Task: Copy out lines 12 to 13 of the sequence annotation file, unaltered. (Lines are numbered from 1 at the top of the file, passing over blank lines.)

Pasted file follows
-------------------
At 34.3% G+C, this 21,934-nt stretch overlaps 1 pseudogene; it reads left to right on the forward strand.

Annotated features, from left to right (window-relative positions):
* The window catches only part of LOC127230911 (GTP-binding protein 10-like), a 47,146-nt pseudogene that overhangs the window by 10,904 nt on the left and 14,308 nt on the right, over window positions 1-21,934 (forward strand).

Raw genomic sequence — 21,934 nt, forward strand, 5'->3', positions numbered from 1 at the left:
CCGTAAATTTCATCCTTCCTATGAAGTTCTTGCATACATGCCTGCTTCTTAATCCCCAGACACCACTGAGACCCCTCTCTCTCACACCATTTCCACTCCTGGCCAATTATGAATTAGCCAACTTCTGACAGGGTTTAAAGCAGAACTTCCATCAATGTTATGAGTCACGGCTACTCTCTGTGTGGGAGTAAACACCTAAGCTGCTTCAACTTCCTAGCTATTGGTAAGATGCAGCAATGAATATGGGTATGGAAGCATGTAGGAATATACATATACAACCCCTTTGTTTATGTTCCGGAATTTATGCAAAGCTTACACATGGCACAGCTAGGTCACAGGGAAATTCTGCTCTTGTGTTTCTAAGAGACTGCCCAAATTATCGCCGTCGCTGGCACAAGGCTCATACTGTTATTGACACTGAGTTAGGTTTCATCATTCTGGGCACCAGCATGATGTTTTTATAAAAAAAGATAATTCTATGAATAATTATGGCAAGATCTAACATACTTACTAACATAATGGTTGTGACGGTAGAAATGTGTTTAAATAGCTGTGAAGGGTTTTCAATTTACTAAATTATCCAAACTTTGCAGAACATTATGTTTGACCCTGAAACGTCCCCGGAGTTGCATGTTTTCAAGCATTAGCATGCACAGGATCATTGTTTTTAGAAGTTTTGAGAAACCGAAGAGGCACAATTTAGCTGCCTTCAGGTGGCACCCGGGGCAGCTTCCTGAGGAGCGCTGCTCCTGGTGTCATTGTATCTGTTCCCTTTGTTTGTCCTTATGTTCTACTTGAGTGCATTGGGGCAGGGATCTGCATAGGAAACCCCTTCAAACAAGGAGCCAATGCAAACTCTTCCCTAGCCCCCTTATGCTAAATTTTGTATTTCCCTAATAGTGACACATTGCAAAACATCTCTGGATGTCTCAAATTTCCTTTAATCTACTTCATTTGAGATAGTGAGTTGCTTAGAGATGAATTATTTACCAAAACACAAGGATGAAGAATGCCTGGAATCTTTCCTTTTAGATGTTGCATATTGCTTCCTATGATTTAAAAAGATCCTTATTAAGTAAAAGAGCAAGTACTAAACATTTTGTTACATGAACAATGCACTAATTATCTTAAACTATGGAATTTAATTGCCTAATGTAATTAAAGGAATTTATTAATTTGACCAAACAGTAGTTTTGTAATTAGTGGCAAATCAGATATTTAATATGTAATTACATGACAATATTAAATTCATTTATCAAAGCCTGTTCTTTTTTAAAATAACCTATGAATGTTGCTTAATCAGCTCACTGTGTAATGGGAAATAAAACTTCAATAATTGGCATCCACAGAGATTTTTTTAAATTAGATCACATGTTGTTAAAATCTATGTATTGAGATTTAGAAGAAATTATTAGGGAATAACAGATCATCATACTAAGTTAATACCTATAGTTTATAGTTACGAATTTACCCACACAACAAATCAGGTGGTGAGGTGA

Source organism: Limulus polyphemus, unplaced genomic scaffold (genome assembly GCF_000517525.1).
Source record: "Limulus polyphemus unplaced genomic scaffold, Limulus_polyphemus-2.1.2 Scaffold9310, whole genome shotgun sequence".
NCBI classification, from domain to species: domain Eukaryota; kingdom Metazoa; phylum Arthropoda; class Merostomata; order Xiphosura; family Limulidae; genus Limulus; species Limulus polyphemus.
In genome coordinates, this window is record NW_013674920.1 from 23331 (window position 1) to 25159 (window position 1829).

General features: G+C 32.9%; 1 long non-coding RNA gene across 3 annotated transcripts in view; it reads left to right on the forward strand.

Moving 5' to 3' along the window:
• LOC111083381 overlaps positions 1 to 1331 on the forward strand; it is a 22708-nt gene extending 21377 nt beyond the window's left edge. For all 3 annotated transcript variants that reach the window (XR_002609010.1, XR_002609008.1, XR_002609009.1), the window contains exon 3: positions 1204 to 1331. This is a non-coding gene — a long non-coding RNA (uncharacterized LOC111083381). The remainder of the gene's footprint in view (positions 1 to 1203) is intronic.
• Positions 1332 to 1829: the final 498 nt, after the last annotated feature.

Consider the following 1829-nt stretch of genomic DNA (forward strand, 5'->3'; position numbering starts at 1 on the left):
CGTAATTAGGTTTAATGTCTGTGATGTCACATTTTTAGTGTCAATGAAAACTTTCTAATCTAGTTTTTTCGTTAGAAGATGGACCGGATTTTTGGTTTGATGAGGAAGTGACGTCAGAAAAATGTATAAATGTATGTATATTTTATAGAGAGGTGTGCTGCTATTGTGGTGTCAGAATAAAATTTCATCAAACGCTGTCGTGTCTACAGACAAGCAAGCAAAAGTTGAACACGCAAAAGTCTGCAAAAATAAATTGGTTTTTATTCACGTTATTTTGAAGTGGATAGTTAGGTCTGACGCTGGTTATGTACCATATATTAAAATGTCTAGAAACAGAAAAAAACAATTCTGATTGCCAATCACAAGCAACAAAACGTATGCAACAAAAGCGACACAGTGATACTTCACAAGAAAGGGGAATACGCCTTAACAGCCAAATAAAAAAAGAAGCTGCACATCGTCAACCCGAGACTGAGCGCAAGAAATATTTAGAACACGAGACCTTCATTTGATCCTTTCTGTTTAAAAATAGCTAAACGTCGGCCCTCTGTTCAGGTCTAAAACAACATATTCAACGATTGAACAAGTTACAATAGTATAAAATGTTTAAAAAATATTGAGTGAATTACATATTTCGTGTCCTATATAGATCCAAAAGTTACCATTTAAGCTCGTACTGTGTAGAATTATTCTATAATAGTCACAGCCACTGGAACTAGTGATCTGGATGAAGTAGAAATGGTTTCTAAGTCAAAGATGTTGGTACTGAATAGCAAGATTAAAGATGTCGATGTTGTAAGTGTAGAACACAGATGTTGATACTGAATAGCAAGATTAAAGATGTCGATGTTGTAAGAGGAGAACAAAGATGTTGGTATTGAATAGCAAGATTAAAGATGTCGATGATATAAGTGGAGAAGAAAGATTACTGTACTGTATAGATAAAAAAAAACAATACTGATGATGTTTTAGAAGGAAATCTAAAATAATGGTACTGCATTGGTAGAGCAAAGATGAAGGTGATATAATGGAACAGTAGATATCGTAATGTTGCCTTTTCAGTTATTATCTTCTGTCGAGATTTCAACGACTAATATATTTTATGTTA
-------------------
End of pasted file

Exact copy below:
• LOC111083381 overlaps positions 1 to 1331 on the forward strand; it is a 22708-nt gene extending 21377 nt beyond the window's left edge. For all 3 annotated transcript variants that reach the window (XR_002609010.1, XR_002609008.1, XR_002609009.1), the window contains exon 3: positions 1204 to 1331. This is a non-coding gene — a long non-coding RNA (uncharacterized LOC111083381). The remainder of the gene's footprint in view (positions 1 to 1203) is intronic.
• Positions 1332 to 1829: the final 498 nt, after the last annotated feature.